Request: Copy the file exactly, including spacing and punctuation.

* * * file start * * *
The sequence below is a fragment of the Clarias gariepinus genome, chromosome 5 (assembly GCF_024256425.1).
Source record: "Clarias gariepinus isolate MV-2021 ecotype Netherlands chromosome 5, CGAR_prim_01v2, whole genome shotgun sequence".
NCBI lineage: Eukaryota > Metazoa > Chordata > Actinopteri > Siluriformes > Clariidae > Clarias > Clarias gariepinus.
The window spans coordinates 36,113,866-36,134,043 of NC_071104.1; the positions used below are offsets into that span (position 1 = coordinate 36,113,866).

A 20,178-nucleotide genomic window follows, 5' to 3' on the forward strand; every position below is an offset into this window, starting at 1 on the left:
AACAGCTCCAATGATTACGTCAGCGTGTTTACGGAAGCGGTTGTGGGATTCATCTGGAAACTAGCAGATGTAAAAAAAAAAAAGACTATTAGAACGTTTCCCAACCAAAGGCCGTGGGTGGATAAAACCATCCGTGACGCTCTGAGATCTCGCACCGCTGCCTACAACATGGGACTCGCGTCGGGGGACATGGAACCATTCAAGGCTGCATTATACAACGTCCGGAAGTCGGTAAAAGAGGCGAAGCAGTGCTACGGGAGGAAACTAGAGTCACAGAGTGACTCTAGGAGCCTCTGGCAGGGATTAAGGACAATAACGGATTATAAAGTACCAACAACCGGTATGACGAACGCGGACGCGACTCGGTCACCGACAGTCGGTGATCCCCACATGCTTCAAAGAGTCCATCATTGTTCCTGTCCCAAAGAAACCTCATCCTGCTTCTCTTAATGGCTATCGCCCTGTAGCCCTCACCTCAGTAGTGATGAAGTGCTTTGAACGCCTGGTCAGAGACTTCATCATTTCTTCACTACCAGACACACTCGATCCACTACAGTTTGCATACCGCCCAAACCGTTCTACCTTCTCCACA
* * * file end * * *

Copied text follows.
The sequence below is a fragment of the Clarias gariepinus genome, chromosome 5 (assembly GCF_024256425.1).
Source record: "Clarias gariepinus isolate MV-2021 ecotype Netherlands chromosome 5, CGAR_prim_01v2, whole genome shotgun sequence".
NCBI lineage: Eukaryota > Metazoa > Chordata > Actinopteri > Siluriformes > Clariidae > Clarias > Clarias gariepinus.
The window spans coordinates 36,113,866-36,134,043 of NC_071104.1; the positions used below are offsets into that span (position 1 = coordinate 36,113,866).

A 20,178-nucleotide genomic window follows, 5' to 3' on the forward strand; every position below is an offset into this window, starting at 1 on the left:
AACAGCTCCAATGATTACGTCAGCGTGTTTACGGAAGCGGTTGTGGGATTCATCTGGAAACTAGCAGATGTAAAAAAAAAAAAGACTATTAGAACGTTTCCCAACCAAAGGCCGTGGGTGGATAAAACCATCCGTGACGCTCTGAGATCTCGCACCGCTGCCTACAACATGGGACTCGCGTCGGGGGACATGGAACCATTCAAGGCTGCATTATACAACGTCCGGAAGTCGGTAAAAGAGGCGAAGCAGTGCTACGGGAGGAAACTAGAGTCACAGAGTGACTCTAGGAGCCTCTGGCAGGGATTAAGGACAATAACGGATTATAAAGTACCAACAACCGGTATGACGAACGCGGACGCGACTCGGTCACCGACAGTCGGTGATCCCCACATGCTTCAAAGAGTCCATCATTGTTCCTGTCCCAAAGAAACCTCATCCTGCTTCTCTTAATGGCTATCGCCCTGTAGCCCTCACCTCAGTAGTGATGAAGTGCTTTGAACGCCTGGTCAGAGACTTCATCATTTCTTCACTACCAGACACACTCGATCCACTACAGTTTGCATACCGCCCAAACCGTTCTACCTTCTCCACA